Last week, Native American Dia Lacina accused the journalists writing about Horizon Zero Dawn of using racist and oppressing terms to describe the game. These words include “brave”, “tribe/tribal”, “primitive”, and “savage.” All of which, in my non-Native American opinion, belong in the game’s language and are used correctly by the journalists in question.
Furthermore, Lacina is putting the words “brave” and “tribe/tribal” into the same category as “redskin” and “indian.” That simply isn’t true. The word tribe, for example, has almost nothing to do with the Hollywood Indian trope. Tribe, straight out of the Oxford English Dictionary, refers to “a group of people forming a community and claiming descent from a common ancestor and specifically each of the twelve divisions of the people of Israel, claiming descent from the twelve sons of Jacob.”
That’s not an indian princess or savage; that’s the center of Christianity. In fact, the majority of examples of its usage in the “tribe” dictionary entry, are biblical, Roman, or Greek.
Neither, for that matter, does the game itself refer to the Hollywood Indian. The journalists who write about Horizon Zero Dawn, including myself and Nerd Much’s Joe Portes, use the language the game itself provides — and that’s not wrong. The game contains its version of conservative people, from all over the spectrum. The use of the word “savages” is wielded in all of its historical context when one tribe in the game lobs it at another that doesn’t share the same views.
It is meant to be racist and nasty, the player is supposed to pick up on that and realize that though one tribe might be more open to some ideas, that does not mean they are likable.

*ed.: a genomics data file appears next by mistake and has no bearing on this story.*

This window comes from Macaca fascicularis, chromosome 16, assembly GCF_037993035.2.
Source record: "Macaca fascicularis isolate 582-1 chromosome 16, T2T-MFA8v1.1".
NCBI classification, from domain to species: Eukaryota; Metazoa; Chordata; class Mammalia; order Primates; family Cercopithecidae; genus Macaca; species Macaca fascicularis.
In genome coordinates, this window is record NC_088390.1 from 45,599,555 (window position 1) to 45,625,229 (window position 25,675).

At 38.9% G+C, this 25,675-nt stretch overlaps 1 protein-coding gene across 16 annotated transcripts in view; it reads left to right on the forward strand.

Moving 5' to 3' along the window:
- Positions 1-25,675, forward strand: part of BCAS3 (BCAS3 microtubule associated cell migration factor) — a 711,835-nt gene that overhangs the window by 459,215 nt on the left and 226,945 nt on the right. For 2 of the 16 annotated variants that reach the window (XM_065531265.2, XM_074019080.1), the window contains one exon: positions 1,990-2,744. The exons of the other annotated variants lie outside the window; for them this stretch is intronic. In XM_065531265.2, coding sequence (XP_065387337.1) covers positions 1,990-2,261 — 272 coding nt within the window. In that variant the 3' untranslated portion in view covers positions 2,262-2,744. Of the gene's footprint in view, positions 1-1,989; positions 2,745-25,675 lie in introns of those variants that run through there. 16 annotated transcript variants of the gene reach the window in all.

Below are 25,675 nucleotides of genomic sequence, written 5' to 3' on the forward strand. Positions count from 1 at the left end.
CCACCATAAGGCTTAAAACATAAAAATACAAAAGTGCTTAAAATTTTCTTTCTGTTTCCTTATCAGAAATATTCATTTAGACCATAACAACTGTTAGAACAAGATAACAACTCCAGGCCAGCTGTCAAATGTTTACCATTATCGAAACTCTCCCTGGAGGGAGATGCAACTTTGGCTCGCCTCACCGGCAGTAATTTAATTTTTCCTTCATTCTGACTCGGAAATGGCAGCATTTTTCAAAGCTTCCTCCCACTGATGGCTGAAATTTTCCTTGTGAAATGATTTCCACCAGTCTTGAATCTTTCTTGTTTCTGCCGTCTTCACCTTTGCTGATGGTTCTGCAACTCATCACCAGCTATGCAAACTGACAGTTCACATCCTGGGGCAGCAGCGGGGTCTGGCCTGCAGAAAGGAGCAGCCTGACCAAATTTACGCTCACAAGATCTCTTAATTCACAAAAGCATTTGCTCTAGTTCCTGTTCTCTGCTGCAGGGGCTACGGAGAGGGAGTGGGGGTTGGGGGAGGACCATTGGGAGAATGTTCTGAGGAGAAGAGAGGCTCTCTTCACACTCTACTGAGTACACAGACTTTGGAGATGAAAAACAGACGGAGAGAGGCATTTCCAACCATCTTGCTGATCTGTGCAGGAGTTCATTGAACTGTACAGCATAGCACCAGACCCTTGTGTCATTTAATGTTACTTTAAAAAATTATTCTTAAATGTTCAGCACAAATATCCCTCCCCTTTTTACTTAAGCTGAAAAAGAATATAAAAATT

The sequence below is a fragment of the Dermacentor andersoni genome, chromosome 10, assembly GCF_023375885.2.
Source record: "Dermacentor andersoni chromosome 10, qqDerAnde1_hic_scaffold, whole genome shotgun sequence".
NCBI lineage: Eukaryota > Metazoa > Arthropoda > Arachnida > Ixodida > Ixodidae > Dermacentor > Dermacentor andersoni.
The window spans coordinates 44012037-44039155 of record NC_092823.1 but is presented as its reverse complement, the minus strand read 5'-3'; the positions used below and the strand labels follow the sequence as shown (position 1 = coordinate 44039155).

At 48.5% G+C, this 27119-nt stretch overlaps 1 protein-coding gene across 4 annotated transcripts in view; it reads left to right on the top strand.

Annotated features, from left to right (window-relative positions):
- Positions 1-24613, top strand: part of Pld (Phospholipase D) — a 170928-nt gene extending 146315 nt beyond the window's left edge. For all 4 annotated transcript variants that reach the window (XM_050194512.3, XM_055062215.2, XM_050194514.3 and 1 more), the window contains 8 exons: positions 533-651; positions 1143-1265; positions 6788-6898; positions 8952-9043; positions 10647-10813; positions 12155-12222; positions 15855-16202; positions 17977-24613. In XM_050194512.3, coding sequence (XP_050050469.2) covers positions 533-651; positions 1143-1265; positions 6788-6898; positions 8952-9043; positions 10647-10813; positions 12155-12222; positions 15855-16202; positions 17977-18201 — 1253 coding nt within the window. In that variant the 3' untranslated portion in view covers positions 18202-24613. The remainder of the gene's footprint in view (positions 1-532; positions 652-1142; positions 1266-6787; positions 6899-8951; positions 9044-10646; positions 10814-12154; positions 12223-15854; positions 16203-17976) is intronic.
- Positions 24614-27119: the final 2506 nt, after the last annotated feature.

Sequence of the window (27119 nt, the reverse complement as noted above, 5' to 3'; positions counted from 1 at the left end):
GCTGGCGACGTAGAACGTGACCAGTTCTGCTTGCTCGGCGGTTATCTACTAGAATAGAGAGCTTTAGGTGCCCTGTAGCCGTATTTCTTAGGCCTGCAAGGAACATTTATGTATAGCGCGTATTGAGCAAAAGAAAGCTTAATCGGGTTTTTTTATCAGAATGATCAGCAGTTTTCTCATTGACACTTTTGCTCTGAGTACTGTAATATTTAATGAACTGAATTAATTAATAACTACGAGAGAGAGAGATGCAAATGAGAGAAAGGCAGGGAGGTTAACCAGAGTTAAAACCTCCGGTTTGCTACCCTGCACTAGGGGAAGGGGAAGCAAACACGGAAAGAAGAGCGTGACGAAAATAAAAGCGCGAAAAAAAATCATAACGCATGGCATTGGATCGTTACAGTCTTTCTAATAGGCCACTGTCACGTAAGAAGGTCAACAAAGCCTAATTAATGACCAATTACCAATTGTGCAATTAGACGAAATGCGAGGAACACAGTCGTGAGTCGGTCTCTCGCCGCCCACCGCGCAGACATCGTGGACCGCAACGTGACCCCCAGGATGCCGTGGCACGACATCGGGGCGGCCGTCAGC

The player, and maybe the journalist, might call a tribe “archaic,” because they are moved by the injustice Aloy has to face throughout the game. For example, Portes’ writing is motivated by his belief that no child should be abandoned simply because, through no fault of their own, both parents are dead. He is speaking from a white and Western perspective, so that kind of abandonment likely feels like a violation of human rights; especially with the Western idealistic approach to children and childhood.
See Also: Horizon Zero Dawn Review
Many other cultures around the world, tribal or not, have different perspectives from Portes’ and would likely view the game in an entirely different light. However, Portes was reviewing the game and his opinion and perspective is rather tantamount to the conclusion of that. As such, it should be clear that he was by no means attempting to call all the tribes in existence in the real world archaic.
There is still absolutely no relation to the Native Americans, themselves, here. Lacina obviously sees a “Hollywood Indian” in Aloy, an Native American princess awaiting the rescue of her handsome white, British, civilized man. And she couldn’t be more wrong, in this case. The game is praised for its unique’ and ‘refreshing’ take on gender, social politics, and matriarchies because video games, in general, normally fall very short in all three categories.
Not because the journalists are calling Horizon Zero Dawn progress while at the same time using racist language to describe such ideas. Plenty of very liberal ideas exist in the countries these games are made, and as such, have been struggling to puncture the mass market for decades. In the video game industry, we often call characters like Aloy progressive, simply because she’s the main character (even the sex symbol Lara Croft was considered progress at the time). Again, nothing to do with Native American culture.
When journalists use the words “brave”, “tribe/tribal”, “primitive”, and “savage”, in reference to Horizon Zero Dawn, they do so using the language the game provides them. Each word comes with the appropriate context of the game itself, which is an entirely new world built with inspiration from our own history, especially the Vikings.
There is very little to do with Native American culture and as such, I highly suggest that Dia Lucina play the game before judging what journalists are saying about it so quickly.
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